Create an Active System with Actionable Results
If Data Visualizations are done right, a set of data or a system can be visualized and monitored to form a feedback loop with users that provides actionable results. The entire system itself becomes active instead of passive. Instead of a collection-based data system, you now are doing something with that data, which makes it active and engaging.
Below are a few examples which highlight some exciting Data Visualizations that Productive Edge has created with our partners.
Research Study Data Visualizations
We helped create software for one of the top sports organizations in the U.S. to track a multi-year research study specifically related to a popular surgery that lengthened players careers.
In Discovery and Design, we learned that research study leaders wanted to see how many patients were in the study and their progress. Traditionally, in university settings, this is a very manual process, sometimes still done with paper and pencil.
We created this Engagement Statistics page for doctors to see rolled up data on how their research participants are engaging with the study.
Up at the top are the Patients and Engagement rates, with a toggle to switch between Active and All patients. The second set of data shows how many patients there are and where they are in the process. This data is easy to scan and easy to read.
At the bottom is data showing engagement rate by device type, so users will know what communication methods are working best. This is also listed on Patient pages so doctors will know how to better interact with individual patients.
This visualization allows the doctor to see all the patients in their study and their progress on one screen without having to create any reports. And each graph and statistic is clickable to let the user drill into the data element for more detail. This useful tool helps facilitate the appropriate follow-up actions by doctors.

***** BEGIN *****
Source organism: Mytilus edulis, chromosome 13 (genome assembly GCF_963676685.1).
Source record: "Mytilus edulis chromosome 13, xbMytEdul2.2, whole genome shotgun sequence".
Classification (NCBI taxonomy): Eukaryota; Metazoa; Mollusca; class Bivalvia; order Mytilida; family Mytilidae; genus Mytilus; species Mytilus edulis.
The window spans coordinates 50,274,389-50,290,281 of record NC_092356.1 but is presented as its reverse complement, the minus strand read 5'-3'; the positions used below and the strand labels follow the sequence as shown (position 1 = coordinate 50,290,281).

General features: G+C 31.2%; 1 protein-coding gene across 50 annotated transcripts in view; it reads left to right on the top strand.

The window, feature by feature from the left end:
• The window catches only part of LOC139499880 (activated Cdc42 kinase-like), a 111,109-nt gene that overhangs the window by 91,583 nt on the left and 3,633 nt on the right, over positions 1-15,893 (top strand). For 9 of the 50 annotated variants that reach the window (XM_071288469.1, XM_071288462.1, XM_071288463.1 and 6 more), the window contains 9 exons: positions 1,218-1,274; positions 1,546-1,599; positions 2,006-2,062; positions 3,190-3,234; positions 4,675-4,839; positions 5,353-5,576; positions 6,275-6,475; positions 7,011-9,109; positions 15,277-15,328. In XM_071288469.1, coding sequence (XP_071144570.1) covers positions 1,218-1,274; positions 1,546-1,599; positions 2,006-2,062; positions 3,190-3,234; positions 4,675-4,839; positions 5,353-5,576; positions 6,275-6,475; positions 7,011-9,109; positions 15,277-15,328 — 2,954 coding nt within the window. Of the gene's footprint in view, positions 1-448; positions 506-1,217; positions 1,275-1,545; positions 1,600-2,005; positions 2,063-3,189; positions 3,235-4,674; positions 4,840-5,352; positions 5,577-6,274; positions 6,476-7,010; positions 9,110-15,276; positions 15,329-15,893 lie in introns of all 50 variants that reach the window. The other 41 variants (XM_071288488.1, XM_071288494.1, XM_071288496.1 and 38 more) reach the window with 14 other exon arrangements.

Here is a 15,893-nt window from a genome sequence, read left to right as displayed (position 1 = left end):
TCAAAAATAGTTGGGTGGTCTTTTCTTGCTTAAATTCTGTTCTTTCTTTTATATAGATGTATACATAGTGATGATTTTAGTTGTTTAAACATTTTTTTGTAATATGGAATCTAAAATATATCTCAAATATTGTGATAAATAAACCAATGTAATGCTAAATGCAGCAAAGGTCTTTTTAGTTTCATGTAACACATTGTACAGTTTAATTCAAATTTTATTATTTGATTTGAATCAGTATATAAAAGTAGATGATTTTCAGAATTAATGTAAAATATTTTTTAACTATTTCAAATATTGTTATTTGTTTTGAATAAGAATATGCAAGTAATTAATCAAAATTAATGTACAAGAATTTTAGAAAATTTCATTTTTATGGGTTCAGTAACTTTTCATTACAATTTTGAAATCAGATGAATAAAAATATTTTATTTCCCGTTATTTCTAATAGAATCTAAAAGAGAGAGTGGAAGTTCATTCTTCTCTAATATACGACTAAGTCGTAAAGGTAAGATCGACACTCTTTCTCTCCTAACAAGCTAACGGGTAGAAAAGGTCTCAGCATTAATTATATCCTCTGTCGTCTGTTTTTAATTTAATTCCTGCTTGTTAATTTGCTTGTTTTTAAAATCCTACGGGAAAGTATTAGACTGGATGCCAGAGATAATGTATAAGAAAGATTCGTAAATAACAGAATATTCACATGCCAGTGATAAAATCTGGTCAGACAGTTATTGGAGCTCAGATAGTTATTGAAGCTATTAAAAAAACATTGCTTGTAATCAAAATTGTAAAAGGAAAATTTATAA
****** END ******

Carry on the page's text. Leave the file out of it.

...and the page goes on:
The data visualization above shows all the institutions in the study and how they compare with one another. This lets the primary doctor in charge of the study visualize how all the different institutions are doing compared to each other and if institutions or their patients are falling behind in the study. The visualization also includes the contact information for each institution in one place to make following up easier.
The above stats were rolled up into a report that is emailed every week, so the doctors don't have to log in to see progress. Doctors are very busy and frequently on the go, so a weekly summary provides a lot of value.
Doctors could also opt into a weekly text message displaying similar data points as in the email.
The founders of Seeds came to Productive Edge with nothing more than a vision: a mobile application that enables people to make the world a better place through charitable giving. After engaging in an extensive discovery phase, we designed an application for iOS and Android to connect users to charities.
Most importantly, the application visualizes the impact of a person’s efforts, which encourages others to take the initiative as well. This application is a premier example of how technology solutions can improve the world around us in tangible ways.
Types of Impact is one of the coolest visualizations. When users donate, they can see exactly how they helped others, such as how many meals, gallons of water, surgical blankets, or first aid kits their gift provided.
Also, users can visualize how close they are to their goal by watching their seed grow into a tree. The roots of the tree visualize how a leader of a group has helped others in their group reach for the same goal.
This is an example of a data visualization feeding the primary experience of an application with stunning, engaging graphics.
Part of successful Digital Transformation is creating data visualizations that can greatly enhance how a system performs. We can gather enormous amounts of data that can be connected, and data visualizations can give us the ability to discover relationships that weren’t visible to us before and help us understand (or “see”) if we are achieving our software’s primary goals.